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  #1  
Old 10 Dec 2004
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GPS in Russia.....Dont! (Mod Note: This thread opened 5 years ago)

This has been posted in other sites, but I thought I share it with you. Just bought my Garmin GPS for my trip thru Siberia. Now I read this............

http://travel.state.gov/travel/gps.html

Bummer!
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  #2  
Old 10 Dec 2004
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Oh well, you can get good road atlas's cheaply in book stores and there are not so many roads in Siberia......I created alot of interest when I offerred to show the Novo mechanics my GPS and then alot of laughter when i produced my atlas. Its just more stuff anyway.
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  #3  
Old 10 Dec 2004
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I took my GPS into Russia last year and had no problems. I popped it into my pocket at the border crossing and only got stopped by the GAI once.

He was a very nice cop, no bribe or any nonsense - he just checked my papers were in order and sent me on my way - so some you win and some you lose...

Maybe I was just lucky?

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  #4  
Old 11 Dec 2004
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Thanks for posting this. I do notice that the warning is dated 3/98, so it's 6 1/2 years old. Sometime in the next month I hope to visit the Russia consulate in Seattle, and I'll ask if it's possible to get authorization to bring a gps and cell phone into the country.

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  #5  
Old 13 Dec 2004
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I don't think it's worth it to try and get permission. I took one into and out of Russia twice this year and I know plenty of others who have as well. Just hide it(and put a jacket over the mounting while you do the paperwork) When one guy was leaving Russia for Mongolia they asked if he had a GPS and he said yes. The reply was "Well hide it when you come back across the boarder into Russaia"
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  #6  
Old 16 Dec 2004
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That's bullshit! It's 6,5 years old...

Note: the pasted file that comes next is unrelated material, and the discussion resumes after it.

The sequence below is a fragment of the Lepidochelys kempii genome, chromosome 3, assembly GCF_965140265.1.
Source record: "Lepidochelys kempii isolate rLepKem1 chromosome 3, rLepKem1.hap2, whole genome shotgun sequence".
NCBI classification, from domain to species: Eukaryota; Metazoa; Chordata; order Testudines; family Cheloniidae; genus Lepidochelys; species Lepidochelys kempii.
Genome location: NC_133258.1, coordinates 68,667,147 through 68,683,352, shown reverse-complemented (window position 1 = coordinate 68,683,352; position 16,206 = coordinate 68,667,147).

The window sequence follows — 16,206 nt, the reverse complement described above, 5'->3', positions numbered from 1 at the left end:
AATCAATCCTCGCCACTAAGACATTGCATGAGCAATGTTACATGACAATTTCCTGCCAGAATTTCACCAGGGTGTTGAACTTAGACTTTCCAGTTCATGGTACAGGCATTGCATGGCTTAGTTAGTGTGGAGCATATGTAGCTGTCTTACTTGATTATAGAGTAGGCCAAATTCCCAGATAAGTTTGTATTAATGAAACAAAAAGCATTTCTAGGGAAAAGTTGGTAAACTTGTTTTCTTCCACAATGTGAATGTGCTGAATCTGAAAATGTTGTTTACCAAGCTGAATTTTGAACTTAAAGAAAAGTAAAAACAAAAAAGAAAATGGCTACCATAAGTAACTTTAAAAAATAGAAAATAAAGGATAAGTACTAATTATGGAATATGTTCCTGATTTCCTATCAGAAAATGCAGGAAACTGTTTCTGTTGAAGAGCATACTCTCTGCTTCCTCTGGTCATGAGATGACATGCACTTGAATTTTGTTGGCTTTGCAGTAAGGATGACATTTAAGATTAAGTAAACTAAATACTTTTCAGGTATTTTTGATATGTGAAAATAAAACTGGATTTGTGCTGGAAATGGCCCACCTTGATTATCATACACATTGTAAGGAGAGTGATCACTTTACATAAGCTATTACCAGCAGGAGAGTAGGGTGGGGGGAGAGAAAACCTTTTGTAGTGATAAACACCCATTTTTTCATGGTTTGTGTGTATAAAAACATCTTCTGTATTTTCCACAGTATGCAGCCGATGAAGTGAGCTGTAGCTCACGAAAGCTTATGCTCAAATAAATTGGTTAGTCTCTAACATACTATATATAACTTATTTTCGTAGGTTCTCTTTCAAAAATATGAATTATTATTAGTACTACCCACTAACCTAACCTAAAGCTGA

I had my big GPS (Garmin 176C) on the bike crossing the border and the guys at the border were very interested to get it explained - same with the GAI officers on the road...

Just take it with you and stay cool ;-)
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  #7  
Old 24 Dec 2004
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hey man!

Russia is no problem at all! Don't ask for a permission for anything. It's probably the only country in the world where you can do anything! Even flying into space is possible.

I was 4 1/2 months in russia and never ever had any problem. I had the same worries like you before I started, but in the end it turned out that it was complete nonsense. Police stopped me sometimes 4 times a day. Twice I had to pay a penalty for driving too fast, but instead of doing it the way via bank, they just charged me the official amount (200 roubles) and took it into their own pocket.

In general, you can say that russian people are very guestfriendly and helpful. As a tourist, you can do a lot of things there, which you couldn't do if you were russian, so don't be too scared :-)

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  #8  
Old 24 Dec 2004
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Thanks for the information, Marco. Where are you these days? Have you left South Korea?

Happy Holidays.

Mike
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  #9  
Old 29 Dec 2004
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I'm now relaxing a bit in Valparaiso, Chile. My bike should arrive here tomorrow, but I will only start to drive after new year's eve!